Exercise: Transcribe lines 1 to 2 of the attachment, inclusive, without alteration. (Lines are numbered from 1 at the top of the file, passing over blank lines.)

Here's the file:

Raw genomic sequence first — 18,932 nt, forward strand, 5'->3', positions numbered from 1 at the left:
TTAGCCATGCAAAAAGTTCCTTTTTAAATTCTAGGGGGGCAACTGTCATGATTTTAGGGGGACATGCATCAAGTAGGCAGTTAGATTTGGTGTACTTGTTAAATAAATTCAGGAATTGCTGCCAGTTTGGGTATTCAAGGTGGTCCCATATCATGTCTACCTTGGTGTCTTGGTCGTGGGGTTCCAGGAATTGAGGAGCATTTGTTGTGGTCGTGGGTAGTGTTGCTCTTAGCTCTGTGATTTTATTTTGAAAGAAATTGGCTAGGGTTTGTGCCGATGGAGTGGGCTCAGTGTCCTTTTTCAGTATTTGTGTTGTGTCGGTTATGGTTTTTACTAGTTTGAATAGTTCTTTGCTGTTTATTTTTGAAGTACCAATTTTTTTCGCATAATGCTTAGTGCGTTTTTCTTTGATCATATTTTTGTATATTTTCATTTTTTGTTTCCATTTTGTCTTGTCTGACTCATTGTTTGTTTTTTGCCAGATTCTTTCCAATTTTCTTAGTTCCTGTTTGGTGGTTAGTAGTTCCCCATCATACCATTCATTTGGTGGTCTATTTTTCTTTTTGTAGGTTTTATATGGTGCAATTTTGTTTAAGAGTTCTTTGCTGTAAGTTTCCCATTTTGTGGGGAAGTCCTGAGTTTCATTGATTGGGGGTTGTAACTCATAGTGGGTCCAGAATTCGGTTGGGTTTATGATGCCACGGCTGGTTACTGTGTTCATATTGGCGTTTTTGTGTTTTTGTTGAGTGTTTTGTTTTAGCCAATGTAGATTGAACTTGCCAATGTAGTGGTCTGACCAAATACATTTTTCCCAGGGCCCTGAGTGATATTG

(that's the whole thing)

Raw genomic sequence first — 18,932 nt, forward strand, 5'->3', positions numbered from 1 at the left:
TTAGCCATGCAAAAAGTTCCTTTTTAAATTCTAGGGGGGCAACTGTCATGATTTTAGGGGGACATGCATCAAGTAGGCAGTTAGATTTGGTGTACTTGTTAAATAAATTCAGGAATTGCTGCCAGTTTGGGTATTCAAGGTGGTCCCATATCATGTCTACCTTGGTGTCTTGGTCGTGGGGTTCCAGGAATTGAGGAGCATTTGTTGTGGTCGTGGGTAGTGTTGCTCTTAGCTCTGTGATTTTATTTTGAAAGAAATTGGCTAGGGTTTGTGCCGATGGAGTGGGCTCAGTGTCCTTTTTCAGTATTTGTGTTGTGTCGGTTATGGTTTTTACTAGTTTGAATAGTTCTTTGCTGTTTATTTTTGAAGTACCAATTTTTTTCGCATAATGCTTAGTGCGTTTTTCTTTGATCATATTTTTGTATATTTTCATTTTTTGTTTCCATTTTGTCTTGTCTGACTCATTGTTTGTTTTTTGCCAGATTCTTTCCAATTTTCTTAGTTCCTGTTTGGTGGTTAGTAGTTCCCCATCATACCATTCATTTGGTGGTCTATTTTTCTTTTTGTAGGTTTTATATGGTGCAATTTTGTTTAAGAGTTCTTTGCTGTAAGTTTCCCATTTTGTGGGGAAGTCCTGAGTTTCATTGATTGGGGGTTGTAACTCATAGTGGGTCCAGAATTCGGTTGGGTTTATGATGCCACGGCTGGTTACTGTGTTCATATTGGCGTTTTTGTGTTTTTGTTGAGTGTTTTGTTTTAGCCAATGTAGATTGAACTTGCCAATGTAGTGGTCTGACCAAATACATTTTTCCCAGGGCCCTGAGTGATATTG